‘Parking’ fee? Fault lies in Ombudsman setup

Lian Buan
‘Parking’ fee? Fault lies in Ombudsman setup
(UPDATED) It's possible graft investigators are being paid to 'park' cases, says Special Prosecutor Edilberto Sandoval, but Ombudsman Conchita Carpio Morales defends the setup that separates investigators from prosecutors

MANILA, Philippines (UPDATED) – They are our anti-graft warriors, people entrusted by the Constitution to make sure that corrupt public officials are held accountable for every misused peso.

The Office of the Ombudsman, where these graft warriors work, has multiple layers to make sure there are sufficient checks and balances that can ward off bribery attempts by defendants. But is this setup backfiring instead and causing corruption?

No less than Special Prosecutor Edilberto Sandoval indicated so when he told the Judicial and Bar Council (JBC) on June 20, when he was being interviewed for the post of Ombudsman: “Some senators told me in private talks that there is a ‘parking’ fee which [is] being given by moneyed people.” (READ: The search for the next Ombudsman)

The “parking” fee, according to Sandoval, is given to investigators to delay the resolution of cases. 

Delays in cases are crucial. In the past two years, the Sandiganbayan dismissed close to a hundred cases filed by the Office of the Ombudsman because it took too long investigating, thus violating the rights of the accused to a speedy disposition of cases.

This has marred the last few years in office of Ombudsman Conchita Carpio Morales who is retiring on July 26. High-profile cases such as those on the fertilizer fund scam and the P6-billion Philippine National Construction Corporation (PNCC) controversy, for instance, were dismissed because of inordinate delay.

“We are investigating the matter very closely. It’s our suspicion, we have no evidence, but we wonder why before cases are resolved, it would take two years or 3 years for them to resolve a mere motion for reconsideration. To be a good Ombudsman, you must be suspicious,” Sandoval said, adding that he and Morales had discussed the problem.

While Morales acknowledges the “rumors” of a parking fee, she said that no one has actually come forward with evidence that graft investigators had extorted money from them.

“There’s one instance. It involves a mayor in Luzon. They said that the Ombudsman and the investigators exacted P30 million. So I asked this complainant to come up with evidence to show-cause. Wala. Ano lang daw, narinig lang daw niya. It’s hearsay. Ang yabang. (None, the complainant said they just heard it. It’s hearsay. It was so arrogant.) The way it was stated, it’s like it’s a fact,” Morales told Rappler in an interview.


The “parking” fee was attested to by another Ombudsman applicant, veteran defense lawyer Edna Herrera Batacan.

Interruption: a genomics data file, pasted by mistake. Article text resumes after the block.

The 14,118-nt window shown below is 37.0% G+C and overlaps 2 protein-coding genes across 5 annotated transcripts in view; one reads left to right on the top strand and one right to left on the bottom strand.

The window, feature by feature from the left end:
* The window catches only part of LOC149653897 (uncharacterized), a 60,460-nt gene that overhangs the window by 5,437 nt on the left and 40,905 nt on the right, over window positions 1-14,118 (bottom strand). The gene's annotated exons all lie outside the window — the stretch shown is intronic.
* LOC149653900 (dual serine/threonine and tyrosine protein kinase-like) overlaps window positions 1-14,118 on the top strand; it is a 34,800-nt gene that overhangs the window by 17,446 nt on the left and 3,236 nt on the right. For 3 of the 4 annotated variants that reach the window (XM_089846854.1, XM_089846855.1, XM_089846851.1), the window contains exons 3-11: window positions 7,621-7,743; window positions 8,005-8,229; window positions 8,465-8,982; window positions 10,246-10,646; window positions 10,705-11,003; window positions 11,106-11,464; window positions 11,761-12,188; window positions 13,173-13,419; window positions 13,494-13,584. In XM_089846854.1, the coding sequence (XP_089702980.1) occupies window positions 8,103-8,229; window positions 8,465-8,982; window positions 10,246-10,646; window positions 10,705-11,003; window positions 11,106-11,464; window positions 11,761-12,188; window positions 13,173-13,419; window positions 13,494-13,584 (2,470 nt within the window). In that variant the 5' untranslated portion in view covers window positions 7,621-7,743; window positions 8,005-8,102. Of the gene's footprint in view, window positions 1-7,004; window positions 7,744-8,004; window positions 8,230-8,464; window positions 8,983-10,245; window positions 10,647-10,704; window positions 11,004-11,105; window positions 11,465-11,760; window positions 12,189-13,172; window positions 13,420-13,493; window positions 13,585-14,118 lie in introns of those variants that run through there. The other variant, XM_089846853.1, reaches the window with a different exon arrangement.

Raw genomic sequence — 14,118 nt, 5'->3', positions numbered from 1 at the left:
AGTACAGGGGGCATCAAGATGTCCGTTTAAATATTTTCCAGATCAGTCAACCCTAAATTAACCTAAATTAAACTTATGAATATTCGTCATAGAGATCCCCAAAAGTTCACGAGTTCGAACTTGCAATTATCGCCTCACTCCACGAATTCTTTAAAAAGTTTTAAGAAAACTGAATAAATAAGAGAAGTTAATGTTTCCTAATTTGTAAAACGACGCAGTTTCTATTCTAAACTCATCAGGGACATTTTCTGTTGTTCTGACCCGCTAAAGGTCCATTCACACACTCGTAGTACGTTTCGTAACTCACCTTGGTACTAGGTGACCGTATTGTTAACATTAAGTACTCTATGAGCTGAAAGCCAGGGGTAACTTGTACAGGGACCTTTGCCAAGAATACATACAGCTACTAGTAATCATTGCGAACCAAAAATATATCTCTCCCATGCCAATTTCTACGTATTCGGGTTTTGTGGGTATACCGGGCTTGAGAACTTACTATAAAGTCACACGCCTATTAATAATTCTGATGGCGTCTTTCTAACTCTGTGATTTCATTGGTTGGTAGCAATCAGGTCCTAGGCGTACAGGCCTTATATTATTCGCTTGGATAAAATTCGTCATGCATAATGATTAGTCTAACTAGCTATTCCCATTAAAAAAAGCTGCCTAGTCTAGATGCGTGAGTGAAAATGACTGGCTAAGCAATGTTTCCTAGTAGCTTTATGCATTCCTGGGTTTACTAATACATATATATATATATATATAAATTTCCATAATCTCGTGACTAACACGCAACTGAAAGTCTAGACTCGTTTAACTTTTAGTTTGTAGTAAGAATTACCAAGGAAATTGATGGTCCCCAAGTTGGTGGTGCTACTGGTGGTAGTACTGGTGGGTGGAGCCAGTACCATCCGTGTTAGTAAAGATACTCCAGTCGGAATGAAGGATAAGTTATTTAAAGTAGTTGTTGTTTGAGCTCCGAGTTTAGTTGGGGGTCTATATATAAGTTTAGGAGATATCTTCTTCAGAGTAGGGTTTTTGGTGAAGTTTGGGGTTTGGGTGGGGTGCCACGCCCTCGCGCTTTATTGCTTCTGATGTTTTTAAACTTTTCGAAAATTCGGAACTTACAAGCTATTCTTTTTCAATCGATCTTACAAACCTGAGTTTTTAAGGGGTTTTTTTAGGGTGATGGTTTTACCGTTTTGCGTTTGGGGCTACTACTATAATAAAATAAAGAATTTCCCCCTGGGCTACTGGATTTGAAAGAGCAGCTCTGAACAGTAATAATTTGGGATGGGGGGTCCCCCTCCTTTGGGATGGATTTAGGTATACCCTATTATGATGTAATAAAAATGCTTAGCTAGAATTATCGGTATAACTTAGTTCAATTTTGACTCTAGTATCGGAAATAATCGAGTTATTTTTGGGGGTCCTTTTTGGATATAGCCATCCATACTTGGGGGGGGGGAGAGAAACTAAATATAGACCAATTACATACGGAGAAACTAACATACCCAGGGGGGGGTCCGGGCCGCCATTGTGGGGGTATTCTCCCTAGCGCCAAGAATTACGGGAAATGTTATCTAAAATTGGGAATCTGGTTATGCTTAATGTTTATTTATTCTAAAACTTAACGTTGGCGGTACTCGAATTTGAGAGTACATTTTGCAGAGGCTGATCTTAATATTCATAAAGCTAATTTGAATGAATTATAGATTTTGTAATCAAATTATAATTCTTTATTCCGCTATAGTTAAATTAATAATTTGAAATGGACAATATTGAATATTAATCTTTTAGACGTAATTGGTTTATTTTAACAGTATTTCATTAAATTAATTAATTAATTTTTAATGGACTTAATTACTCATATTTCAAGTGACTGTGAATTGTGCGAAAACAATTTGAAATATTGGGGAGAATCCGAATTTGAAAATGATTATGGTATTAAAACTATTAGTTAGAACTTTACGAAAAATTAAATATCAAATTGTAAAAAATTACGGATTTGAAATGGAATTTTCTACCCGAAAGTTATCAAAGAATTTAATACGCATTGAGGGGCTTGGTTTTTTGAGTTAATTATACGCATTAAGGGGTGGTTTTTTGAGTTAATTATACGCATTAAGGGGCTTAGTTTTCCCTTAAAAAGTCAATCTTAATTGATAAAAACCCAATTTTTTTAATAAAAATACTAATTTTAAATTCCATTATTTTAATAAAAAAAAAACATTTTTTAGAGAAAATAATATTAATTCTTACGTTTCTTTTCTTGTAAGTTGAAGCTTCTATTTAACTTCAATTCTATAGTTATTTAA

Batacan worked as a prosecutor at the Ombudsman before she switched to private practice where she represented high-profile personalities like former first gentleman Mike Arroyo, Janet Lim Napoles, and even President Rodrigo Duterte.

“That office has become a graft office. I’m a victim also, I know for a fact how it operates. Inordinate delay is contrary to the speedy disposition of cases. They have such a thing as ‘parking’ fee in that office, when the case is filed and it’s just under preliminary [investigation], they will say okay, I will just keep it on hold, for resolution, keep it on hold then you pay me ‘parking’ fee,” Batacan said.

At one point, she even admitted to being involved in a P50,000-payoff just for a simple inquiry into the status of a case. Former justice Jose Mendoza, a member of the JBC, called her out on it.

“You have to please your client. Hindi nga po rules ‘yun, but you have to give in to your clients. Sabi nila tumugtog ka nang tugtog nila. Eh di tumugtog ka, para matapos lang ‘yung mga [kaso ng mga] kliyente,” Batacan said.

(You have to please your client. Those are not the rules, but you have to give in to your clients. They said you have to play the same music they play. You have to do that, just to end your clients’ cases.)

Mendoza told her: “Kawawa naman ang judicial system, kung gano’n (In that case, isn’t our judicial system pitiful)?”

“Ay talaga pong kawawa, kaya nga po (It is really so pitiful, that is why) I am stepping in,” Batacan said.

Reacting to Batacan’s allegations, Morales does not mince words.

You know, it’s parang sampal sa mukha na sasabihin nila na there’s a lot of corruption (It’s like a slap in the face for them to say there’s a lot of corruption). Come on, come up with evidence. You say you are corrupt, come up with evidence. If you are party to corruption, you are corrupt yourself,” Morales said.